Boeing wins Key Round in Air Force Tanker Protest

By: Joelle Tesslet
By: Joelle Tesslet

WASHINGTON (AP) -- Boeing scored a major victory Wednesday in its battle to wrestle back a $35 billion Air Force contract from Northrop Grumman and its European partner.

The Government Accountability Office upheld Boeing's protest of the refueling tanker contract and recommended the service hold a new competition. The congressional watchdog said it found "a number of significant errors" in the Air Force's February decision, including its failure to fairly judge the relative merits of each proposal.

While the GAO decision is not binding, it puts tremendous pressure on the Air Force to reopen the contract and could pave the way for Boeing to capture part or all of the award from Northrop and Airbus parent European Aeronautic Defence and Space Co. And it gives ammunition to Boeing supporters in Congress who have been seeking to block funding for the deal or force a new competition.

The decision also is a setback for Sen. John McCain, the Republican presidential nominee in waiting, who was instrumental in the Pentagon's long attempt to complete a deal on the tanker.

The Air Force will determine its next steps after completing a review of the GAO ruling within 60 days. The service will select the "best value tanker for our nation's defense, while being good stewards of the taxpayer dollar," said Air Force Assistant Secretary Sue C. Payton.

Boeing said it looks forward to working with the Air Force on the next steps in this "critical procurement for our warfighters." Northrop said it continues to believe its plane was the best option for the military.

The GAO decision marks the second big blow to the Air Force this month, coming on the heels of the ouster of its two top officials over mistaken nuclear shipments.

The Air Force also is trying to rebuild a tattered reputation following a 2003 procurement scandal that sent its top acquisition official to prison for conflict of interest and led to the collapse of an earlier tanker contract with Boeing. McCain played a key role in exposing that scandal.

McCain sent two letters in 2006 urging the Defense Department to make sure the bidding proposals guaranteed competition between Boeing and Airbus. Months later, Airbus's parent company retained the firm of a McCain campaign adviser to lobby for the tanker deal.

McCain on Wednesday called the GAO decision "unfortunate for the taxpayers," saying Air Force officials "need to go back and redo the contracting process and ... hopefully they will get it right."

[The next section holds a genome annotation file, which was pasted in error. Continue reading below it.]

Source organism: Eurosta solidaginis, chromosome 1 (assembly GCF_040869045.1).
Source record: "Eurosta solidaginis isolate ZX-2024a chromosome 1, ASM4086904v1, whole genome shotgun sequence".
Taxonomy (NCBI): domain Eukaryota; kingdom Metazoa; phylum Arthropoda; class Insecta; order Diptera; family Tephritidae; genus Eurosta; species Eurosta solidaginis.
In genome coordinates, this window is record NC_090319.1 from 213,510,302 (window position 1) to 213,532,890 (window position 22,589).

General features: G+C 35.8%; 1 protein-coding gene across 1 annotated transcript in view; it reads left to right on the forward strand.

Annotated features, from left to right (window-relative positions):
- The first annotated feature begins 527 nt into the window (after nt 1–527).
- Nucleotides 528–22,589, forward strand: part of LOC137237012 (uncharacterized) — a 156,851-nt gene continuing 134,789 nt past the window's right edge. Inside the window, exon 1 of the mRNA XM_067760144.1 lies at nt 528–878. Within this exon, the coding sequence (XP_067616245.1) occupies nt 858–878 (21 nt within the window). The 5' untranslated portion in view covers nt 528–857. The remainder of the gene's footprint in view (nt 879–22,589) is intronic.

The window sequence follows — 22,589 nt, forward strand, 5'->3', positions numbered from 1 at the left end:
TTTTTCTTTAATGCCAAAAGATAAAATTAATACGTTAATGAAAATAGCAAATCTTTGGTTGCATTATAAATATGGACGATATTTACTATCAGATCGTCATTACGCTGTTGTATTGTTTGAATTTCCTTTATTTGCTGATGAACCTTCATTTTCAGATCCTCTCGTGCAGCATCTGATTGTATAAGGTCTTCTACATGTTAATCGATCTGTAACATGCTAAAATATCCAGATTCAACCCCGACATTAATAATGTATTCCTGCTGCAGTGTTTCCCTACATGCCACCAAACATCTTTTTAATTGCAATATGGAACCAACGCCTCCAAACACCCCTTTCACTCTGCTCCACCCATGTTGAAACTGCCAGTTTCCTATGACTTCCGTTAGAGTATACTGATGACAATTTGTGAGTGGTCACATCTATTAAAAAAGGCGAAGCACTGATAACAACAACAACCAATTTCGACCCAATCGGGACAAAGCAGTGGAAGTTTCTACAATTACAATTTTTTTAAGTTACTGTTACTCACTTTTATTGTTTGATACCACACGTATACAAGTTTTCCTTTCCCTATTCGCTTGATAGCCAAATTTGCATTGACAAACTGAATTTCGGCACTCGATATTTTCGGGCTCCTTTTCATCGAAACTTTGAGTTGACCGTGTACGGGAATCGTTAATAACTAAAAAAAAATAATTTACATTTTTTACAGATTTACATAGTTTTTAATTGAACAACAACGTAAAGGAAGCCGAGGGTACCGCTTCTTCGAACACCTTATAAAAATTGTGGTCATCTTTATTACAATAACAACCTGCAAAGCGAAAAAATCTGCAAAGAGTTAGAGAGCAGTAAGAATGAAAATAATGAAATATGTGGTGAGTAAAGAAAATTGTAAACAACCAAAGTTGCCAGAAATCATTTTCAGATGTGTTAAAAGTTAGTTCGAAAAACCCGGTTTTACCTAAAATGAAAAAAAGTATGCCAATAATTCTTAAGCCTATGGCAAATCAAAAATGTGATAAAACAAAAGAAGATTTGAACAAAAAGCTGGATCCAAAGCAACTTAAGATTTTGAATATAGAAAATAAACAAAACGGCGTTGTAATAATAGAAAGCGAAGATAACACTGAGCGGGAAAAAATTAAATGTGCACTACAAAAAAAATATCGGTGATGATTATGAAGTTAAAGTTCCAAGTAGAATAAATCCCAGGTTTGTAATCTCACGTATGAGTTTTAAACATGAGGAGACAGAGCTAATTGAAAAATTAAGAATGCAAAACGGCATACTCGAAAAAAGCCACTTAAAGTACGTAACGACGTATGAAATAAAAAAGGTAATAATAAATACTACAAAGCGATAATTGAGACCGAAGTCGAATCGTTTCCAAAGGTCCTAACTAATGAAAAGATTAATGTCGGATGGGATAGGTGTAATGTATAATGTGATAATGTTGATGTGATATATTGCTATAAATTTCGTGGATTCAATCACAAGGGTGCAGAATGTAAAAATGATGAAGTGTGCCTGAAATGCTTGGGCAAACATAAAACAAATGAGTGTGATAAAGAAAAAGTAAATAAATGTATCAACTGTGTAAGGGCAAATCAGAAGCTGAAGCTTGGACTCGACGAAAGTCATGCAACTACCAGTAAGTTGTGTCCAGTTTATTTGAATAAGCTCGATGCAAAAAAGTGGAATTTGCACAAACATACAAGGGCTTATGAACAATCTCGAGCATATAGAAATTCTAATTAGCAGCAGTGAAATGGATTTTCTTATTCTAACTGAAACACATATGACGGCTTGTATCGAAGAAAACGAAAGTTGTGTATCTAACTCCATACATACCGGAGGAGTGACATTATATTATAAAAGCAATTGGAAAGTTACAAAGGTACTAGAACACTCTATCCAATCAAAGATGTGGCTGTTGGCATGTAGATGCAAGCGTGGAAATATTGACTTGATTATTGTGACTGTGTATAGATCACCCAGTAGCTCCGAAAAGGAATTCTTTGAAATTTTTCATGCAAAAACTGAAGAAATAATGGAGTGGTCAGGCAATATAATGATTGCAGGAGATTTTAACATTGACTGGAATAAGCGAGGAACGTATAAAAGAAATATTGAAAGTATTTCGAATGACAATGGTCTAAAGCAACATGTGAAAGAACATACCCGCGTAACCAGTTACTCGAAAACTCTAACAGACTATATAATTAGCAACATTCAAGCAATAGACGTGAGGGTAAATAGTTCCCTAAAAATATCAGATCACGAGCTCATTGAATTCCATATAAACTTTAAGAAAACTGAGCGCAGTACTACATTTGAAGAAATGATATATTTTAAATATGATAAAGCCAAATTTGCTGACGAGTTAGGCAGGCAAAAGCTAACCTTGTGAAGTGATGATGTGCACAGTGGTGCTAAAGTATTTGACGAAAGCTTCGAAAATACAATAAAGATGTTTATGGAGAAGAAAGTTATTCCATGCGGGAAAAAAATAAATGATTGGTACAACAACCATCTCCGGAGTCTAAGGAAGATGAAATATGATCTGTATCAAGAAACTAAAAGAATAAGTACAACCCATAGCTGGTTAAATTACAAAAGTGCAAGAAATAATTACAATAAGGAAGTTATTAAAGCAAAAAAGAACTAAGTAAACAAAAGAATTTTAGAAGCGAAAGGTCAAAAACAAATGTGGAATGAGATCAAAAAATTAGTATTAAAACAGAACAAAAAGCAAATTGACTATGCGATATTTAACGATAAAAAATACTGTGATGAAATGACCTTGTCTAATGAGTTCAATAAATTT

Democratic presidential nominee-in-waiting Sen. Barack Obama, D-Ill., lauded the GAO decision and called for a "fair and transparent" rebidding of the contract.

With a leadership vacuum, a concerned Congress and an upcoming change in the White House, the Air Force needs to act quickly, said Jim McAleese, a defense industry consultant in Virginia.

The tanker contract has sparked a fierce backlash among lawmakers from Washington, Kansas and other states that stand to gain jobs if Boeing succeeds in landing the award.

"The Air Force will have no choice but to rebid this project," said Sen. Maria Cantwell, D-Wash.

Sen. Pat Roberts, a Kansas Republican, said he would introduce legislation requiring a new competition if the service does not reopen the process.

The tanker contract also has touched off a heated debate over the military's use of foreign contractors because the Northrop tanker would be based on an Airbus plane largely built in Europe. Backed by union officials representing Boeing workers and "Buy-American" proponents, Boeing supporters on Capitol Hill have painted the competition as a fight between an American company and its European rival.

Boeing estimates the tanker contract would support 44,000 new and existing jobs with more than 300 U.S. suppliers. The company would perform much of the work in Everett, Wash., and Wichita, Kan.

Northrop said its tanker would support four new factories and 48,000 jobs with 230 U.S. suppliers, including more than 1,500 new positions in Mobile, Ala., where the tanker would be assembled.

Sen. Richard Shelby, R-Ala., said it is "very disturbing" that the Air Force "will likely have to go back to square one on the warfighter's No. 1 priority."

The contract for 179 aerial refueling tankers is the first of three deals worth up to $100 billion to replace the Air Force's entire tanker fleet over the next 30 years.

Although the GAO denied some parts of Boeing's protest, it offered a lengthy rationale for why the contract should be re-competed. Among its conclusions was that the Air Force awarded the Northrop team improper extra credit for offering a larger plane that could carry more fuel, cargo and troops. It also found that the Air Force improperly increased the likely costs of the Boeing bid and failed to show that Northrop's tanker could refuel all necessary planes.

"The GAO has issued a sweeping denunciation of Air Force acquisition practices that raises fundamental questions of fairness," said Loren Thompson, a defense industry consultant based in Virginia.

Boeing's backers in Congress also maintain that illegal European Union subsidies to Airbus gave Northrop/EADS an unfair advantage. Those subsidies are at the heart of U.S. Trade Representative complaint against the EU before the World Trade Organization.

Sen. Patty Murray, D-Wash., stressed that Congress needs to examine more than just the narrow technical issues raised by the GAO review, including the role of subsidies and American jobs in defense contracts.

Shares of Chicago-based Boeing Co. rose 27 cents to $74.65 Wednesday, while Los Angeles-based Northrop Grumman Corp. fell $1.08 to $70.01.


Associated Press Writers Sam Hananel and Jim Kuhnhenn in Washington contributed to this report.

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